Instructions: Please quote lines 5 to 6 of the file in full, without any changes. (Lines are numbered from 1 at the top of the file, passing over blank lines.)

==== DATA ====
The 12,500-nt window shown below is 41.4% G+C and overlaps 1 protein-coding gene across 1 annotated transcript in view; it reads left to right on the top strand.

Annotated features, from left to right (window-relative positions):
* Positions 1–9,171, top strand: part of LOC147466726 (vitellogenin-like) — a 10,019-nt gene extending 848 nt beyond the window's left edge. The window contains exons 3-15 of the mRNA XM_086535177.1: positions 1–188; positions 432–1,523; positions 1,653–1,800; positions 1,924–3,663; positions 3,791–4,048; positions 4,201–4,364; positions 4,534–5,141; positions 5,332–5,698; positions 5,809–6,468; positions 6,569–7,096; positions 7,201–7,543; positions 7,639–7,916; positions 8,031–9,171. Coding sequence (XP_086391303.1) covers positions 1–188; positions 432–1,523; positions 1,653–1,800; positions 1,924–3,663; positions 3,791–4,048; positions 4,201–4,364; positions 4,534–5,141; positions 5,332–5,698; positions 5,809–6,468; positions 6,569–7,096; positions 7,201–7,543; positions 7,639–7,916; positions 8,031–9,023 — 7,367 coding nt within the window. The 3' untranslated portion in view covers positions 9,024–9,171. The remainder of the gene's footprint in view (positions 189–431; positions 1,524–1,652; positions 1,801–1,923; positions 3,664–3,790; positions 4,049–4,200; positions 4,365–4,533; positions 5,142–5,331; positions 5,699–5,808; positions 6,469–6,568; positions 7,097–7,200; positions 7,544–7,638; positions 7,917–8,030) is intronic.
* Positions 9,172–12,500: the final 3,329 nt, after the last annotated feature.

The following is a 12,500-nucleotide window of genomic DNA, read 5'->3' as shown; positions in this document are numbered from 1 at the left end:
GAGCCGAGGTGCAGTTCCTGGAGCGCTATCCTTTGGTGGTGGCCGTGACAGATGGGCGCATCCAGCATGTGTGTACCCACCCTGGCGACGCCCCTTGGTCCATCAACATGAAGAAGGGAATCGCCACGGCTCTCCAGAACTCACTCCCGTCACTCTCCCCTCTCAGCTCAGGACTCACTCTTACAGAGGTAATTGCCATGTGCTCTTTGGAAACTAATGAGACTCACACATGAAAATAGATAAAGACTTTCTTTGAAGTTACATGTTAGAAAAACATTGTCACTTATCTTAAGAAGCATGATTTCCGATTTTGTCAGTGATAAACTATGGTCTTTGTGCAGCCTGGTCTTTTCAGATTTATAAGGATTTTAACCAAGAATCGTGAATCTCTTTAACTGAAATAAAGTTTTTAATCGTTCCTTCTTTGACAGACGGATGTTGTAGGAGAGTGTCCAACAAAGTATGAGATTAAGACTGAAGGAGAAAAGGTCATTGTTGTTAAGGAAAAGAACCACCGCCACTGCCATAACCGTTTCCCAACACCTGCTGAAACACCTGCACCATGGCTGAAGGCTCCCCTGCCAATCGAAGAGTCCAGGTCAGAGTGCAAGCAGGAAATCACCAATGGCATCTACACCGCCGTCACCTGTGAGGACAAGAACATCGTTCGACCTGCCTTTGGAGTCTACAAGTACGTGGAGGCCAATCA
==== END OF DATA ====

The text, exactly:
The following is a 12,500-nucleotide window of genomic DNA, read 5'->3' as shown; positions in this document are numbered from 1 at the left end:
GAGCCGAGGTGCAGTTCCTGGAGCGCTATCCTTTGGTGGTGGCCGTGACAGATGGGCGCATCCAGCATGTGTGTACCCACCCTGGCGACGCCCCTTGGTCCATCAACATGAAGAAGGGAATCGCCACGGCTCTCCAGAACTCACTCCCGTCACTCTCCCCTCTCAGCTCAGGACTCACTCTTACAGAGGTAATTGCCATGTGCTCTTTGGAAACTAATGAGACTCACACATGAAAATAGATAAAGACTTTCTTTGAAGTTACATGTTAGAAAAACATTGTCACTTATCTTAAGAAGCATGATTTCCGATTTTGTCAGTGATAAACTATGGTCTTTGTGCAGCCTGGTCTTTTCAGATTTATAAGGATTTTAACCAAGAATCGTGAATCTCTTTAACTGAAATAAAGTTTTTAATCGTTCCTTCTTTGACAGACGGATGTTGTAGGAGAGTGTCCAACAAAGTATGAGATTAAGACTGAAGGAGAAAAGGTCATTGTTGTTAAGGAAAAGAACCACCGCCACTGCCATAACCGTTTCCCAACACCTGCTGAAACACCTGCACCATGGCTGAAGGCTCCCCTGCCAATCGAAGAGTCCAGGTCAGAGTGCAAGCAGGAAATCACCAATGGCATCTACACCGCCGTCACCTGTGAGGACAAGAACATCGTTCGACCTGCCTTTGGAGTCTACAAGTACGTGGAGGCCAATCA